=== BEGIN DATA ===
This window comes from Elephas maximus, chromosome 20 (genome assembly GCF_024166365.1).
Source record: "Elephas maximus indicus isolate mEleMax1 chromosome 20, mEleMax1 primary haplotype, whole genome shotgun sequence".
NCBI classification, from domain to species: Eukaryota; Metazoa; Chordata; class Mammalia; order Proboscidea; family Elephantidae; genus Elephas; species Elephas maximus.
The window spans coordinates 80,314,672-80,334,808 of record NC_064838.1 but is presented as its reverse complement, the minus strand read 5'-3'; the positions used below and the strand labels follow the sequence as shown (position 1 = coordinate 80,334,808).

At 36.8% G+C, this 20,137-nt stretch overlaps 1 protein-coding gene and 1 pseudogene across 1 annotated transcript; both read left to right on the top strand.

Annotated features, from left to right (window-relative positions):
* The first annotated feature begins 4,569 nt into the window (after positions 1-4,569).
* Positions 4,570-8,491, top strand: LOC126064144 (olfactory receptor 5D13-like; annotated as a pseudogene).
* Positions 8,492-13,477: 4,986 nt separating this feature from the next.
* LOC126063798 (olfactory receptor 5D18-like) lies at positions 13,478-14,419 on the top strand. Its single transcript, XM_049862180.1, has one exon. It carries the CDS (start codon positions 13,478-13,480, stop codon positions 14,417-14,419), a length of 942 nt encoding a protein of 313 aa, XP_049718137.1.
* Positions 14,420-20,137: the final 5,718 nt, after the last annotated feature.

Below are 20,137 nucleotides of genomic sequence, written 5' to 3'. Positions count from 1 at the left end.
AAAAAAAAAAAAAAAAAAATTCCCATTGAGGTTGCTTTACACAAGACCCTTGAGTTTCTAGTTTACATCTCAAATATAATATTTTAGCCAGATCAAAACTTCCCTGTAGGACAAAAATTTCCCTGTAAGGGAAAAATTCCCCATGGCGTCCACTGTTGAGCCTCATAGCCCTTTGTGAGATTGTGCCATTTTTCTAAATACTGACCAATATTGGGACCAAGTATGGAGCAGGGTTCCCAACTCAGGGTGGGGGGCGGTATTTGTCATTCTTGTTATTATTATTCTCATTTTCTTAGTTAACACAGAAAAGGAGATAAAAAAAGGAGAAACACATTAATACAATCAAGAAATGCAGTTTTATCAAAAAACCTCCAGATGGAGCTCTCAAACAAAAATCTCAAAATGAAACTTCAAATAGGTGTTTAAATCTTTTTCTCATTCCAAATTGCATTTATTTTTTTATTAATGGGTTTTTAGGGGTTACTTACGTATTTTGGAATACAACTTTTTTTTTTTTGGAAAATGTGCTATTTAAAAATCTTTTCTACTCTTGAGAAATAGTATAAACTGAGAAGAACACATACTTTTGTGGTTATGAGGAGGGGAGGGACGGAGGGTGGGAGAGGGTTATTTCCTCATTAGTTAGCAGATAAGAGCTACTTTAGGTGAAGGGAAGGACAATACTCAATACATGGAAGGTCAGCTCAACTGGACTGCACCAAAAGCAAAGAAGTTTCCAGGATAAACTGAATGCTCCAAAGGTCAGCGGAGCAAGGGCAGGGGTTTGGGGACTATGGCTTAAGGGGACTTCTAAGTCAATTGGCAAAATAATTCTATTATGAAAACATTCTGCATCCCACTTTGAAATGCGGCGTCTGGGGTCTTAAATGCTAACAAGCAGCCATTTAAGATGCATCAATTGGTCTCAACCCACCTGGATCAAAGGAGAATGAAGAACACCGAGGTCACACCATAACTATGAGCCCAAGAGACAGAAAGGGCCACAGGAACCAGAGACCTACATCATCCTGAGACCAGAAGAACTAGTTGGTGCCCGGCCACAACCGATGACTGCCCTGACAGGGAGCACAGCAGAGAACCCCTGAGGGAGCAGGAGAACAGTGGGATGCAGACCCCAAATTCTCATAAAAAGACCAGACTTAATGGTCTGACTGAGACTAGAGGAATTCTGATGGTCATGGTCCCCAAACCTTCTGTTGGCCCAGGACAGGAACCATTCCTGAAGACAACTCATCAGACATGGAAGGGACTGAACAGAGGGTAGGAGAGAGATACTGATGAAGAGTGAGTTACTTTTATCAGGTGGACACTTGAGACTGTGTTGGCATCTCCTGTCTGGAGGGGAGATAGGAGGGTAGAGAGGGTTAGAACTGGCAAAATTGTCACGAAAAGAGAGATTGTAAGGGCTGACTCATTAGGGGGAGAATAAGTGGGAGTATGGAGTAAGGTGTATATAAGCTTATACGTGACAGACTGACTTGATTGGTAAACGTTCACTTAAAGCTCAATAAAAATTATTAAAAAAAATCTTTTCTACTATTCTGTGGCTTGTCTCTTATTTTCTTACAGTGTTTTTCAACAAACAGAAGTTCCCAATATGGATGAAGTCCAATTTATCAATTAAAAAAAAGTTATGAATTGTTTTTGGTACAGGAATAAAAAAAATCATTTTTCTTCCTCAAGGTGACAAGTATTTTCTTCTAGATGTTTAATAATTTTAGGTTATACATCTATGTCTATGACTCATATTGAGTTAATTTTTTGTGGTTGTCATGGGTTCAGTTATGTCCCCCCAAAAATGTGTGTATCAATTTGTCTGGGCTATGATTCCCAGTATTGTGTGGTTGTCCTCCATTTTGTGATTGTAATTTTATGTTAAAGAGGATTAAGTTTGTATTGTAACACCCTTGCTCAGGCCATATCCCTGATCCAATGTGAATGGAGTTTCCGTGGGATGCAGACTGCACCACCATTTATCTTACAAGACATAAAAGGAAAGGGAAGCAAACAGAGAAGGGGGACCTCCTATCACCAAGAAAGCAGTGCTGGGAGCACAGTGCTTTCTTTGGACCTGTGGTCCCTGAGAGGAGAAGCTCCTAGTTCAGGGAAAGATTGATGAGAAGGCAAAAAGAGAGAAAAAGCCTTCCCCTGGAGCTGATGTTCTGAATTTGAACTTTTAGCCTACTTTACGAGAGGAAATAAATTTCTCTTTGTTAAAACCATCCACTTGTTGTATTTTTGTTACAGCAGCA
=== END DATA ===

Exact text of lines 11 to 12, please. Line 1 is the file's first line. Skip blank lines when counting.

* Positions 14,420-20,137: the final 5,718 nt, after the last annotated feature.

Below are 20,137 nucleotides of genomic sequence, written 5' to 3'. Positions count from 1 at the left end.